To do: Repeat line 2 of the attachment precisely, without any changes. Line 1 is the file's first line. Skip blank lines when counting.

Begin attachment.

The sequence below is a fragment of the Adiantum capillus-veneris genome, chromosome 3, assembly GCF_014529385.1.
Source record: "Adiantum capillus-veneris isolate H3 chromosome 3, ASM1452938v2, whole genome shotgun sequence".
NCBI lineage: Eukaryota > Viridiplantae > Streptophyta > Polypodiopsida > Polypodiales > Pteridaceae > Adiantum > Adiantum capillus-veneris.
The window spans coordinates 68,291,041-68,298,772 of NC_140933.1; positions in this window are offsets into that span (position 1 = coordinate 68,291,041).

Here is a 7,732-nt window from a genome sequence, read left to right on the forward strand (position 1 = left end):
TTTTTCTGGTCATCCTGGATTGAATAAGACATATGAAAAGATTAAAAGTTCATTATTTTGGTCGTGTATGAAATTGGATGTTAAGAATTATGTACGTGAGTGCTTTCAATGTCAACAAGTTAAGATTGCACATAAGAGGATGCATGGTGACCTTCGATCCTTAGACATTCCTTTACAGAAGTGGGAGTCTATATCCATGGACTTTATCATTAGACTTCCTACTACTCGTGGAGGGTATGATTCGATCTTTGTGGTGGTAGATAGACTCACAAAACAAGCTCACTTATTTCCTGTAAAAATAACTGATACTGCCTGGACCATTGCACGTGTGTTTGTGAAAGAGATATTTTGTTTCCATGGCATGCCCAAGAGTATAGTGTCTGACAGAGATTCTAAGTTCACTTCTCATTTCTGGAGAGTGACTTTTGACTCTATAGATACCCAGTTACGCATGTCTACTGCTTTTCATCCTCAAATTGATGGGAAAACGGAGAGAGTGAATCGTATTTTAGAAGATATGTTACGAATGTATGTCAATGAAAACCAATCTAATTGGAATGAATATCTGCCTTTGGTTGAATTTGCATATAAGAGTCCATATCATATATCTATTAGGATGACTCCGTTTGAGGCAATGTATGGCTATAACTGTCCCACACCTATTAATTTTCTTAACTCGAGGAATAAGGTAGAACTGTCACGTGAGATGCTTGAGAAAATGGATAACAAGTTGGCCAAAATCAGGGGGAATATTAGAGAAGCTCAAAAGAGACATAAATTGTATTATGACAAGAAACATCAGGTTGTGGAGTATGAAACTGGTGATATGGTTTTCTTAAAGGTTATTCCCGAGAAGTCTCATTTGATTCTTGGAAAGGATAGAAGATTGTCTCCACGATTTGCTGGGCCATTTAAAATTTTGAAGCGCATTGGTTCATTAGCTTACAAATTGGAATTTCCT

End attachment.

Source record: "Adiantum capillus-veneris isolate H3 chromosome 3, ASM1452938v2, whole genome shotgun sequence".